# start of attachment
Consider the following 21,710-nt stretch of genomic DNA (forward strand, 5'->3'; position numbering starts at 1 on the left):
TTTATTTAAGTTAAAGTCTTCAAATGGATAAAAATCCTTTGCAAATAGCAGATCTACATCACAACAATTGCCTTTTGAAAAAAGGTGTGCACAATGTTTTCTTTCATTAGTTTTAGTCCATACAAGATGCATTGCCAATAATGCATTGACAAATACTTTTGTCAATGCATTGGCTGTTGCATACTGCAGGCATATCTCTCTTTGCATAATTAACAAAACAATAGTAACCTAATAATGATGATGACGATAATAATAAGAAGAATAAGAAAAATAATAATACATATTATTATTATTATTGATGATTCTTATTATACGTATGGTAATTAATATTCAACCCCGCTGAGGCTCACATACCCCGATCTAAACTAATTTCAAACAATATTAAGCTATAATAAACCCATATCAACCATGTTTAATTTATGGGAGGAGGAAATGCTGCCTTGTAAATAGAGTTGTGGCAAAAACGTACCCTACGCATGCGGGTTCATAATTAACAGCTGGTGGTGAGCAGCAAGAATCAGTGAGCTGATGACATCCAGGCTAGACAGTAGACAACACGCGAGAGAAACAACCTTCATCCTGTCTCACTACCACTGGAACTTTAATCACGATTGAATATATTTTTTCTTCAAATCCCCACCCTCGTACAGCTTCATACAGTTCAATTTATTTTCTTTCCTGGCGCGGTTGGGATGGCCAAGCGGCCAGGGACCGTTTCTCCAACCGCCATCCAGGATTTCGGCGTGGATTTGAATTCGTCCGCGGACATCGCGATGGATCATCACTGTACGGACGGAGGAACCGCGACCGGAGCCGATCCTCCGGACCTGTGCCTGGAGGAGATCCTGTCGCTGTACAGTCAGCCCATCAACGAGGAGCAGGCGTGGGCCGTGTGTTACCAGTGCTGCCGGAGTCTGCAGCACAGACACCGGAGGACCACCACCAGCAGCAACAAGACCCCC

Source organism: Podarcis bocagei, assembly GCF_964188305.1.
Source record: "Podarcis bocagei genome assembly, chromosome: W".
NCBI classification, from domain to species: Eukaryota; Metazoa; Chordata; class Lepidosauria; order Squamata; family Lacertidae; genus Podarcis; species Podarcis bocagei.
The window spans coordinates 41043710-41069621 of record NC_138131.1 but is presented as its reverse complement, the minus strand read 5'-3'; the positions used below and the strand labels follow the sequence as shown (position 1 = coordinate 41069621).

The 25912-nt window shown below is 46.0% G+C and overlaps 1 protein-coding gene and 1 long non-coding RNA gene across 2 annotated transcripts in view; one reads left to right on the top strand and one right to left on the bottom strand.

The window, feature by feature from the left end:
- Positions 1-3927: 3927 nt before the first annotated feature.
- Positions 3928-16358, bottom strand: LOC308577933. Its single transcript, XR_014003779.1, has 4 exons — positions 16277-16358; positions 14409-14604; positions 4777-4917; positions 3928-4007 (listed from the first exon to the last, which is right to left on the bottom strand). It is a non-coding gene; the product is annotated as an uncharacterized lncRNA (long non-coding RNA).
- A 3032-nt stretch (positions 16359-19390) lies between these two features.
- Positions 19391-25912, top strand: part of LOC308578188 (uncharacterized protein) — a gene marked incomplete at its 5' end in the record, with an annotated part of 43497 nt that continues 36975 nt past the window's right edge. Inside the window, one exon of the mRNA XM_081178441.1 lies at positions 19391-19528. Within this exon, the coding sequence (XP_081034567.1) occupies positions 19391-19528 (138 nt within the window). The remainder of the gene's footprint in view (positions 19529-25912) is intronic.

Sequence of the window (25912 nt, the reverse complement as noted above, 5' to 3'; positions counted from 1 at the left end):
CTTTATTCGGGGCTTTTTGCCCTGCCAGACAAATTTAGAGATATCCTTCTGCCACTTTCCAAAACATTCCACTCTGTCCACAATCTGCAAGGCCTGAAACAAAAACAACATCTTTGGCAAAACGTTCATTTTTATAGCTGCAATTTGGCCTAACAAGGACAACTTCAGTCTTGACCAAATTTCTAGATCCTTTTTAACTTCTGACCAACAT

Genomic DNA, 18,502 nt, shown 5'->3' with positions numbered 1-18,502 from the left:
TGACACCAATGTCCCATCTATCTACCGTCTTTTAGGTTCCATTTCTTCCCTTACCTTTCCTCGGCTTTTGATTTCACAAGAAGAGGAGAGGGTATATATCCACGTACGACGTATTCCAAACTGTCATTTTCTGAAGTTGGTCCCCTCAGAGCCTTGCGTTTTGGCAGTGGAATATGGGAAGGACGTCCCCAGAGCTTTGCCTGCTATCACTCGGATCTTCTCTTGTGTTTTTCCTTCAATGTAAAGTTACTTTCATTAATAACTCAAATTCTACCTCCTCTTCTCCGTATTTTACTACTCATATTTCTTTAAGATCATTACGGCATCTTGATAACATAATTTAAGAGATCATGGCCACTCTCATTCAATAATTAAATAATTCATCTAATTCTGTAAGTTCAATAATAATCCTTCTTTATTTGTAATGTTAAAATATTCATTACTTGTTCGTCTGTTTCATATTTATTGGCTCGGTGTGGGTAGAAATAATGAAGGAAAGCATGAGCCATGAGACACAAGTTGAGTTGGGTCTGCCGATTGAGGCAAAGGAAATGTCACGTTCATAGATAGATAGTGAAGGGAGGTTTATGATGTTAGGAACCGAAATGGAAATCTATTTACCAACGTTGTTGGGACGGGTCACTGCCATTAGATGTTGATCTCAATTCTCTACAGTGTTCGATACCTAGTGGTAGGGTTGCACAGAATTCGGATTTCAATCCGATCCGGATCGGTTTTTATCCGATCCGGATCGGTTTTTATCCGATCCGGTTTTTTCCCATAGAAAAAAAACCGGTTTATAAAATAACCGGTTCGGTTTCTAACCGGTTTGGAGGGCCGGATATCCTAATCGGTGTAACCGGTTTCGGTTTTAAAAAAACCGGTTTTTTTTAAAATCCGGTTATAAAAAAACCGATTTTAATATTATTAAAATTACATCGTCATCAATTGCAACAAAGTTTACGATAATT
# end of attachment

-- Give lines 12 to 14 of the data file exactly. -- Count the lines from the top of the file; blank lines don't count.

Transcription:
- Positions 19391-25912, top strand: part of LOC308578188 (uncharacterized protein) — a gene marked incomplete at its 5' end in the record, with an annotated part of 43497 nt that continues 36975 nt past the window's right edge. Inside the window, one exon of the mRNA XM_081178441.1 lies at positions 19391-19528. Within this exon, the coding sequence (XP_081034567.1) occupies positions 19391-19528 (138 nt within the window). The remainder of the gene's footprint in view (positions 19529-25912) is intronic.

Sequence of the window (25912 nt, the reverse complement as noted above, 5' to 3'; positions counted from 1 at the left end):
CTTTATTCGGGGCTTTTTGCCCTGCCAGACAAATTTAGAGATATCCTTCTGCCACTTTCCAAAACATTCCACTCTGTCCACAATCTGCAAGGCCTGAAACAAAAACAACATCTTTGGCAAAACGTTCATTTTTATAGCTGCAATTTGGCCTAACAAGGACAACTTCAGTCTTGACCAAATTTCTAGATCCTTTTTAACTTCTGACCAACAT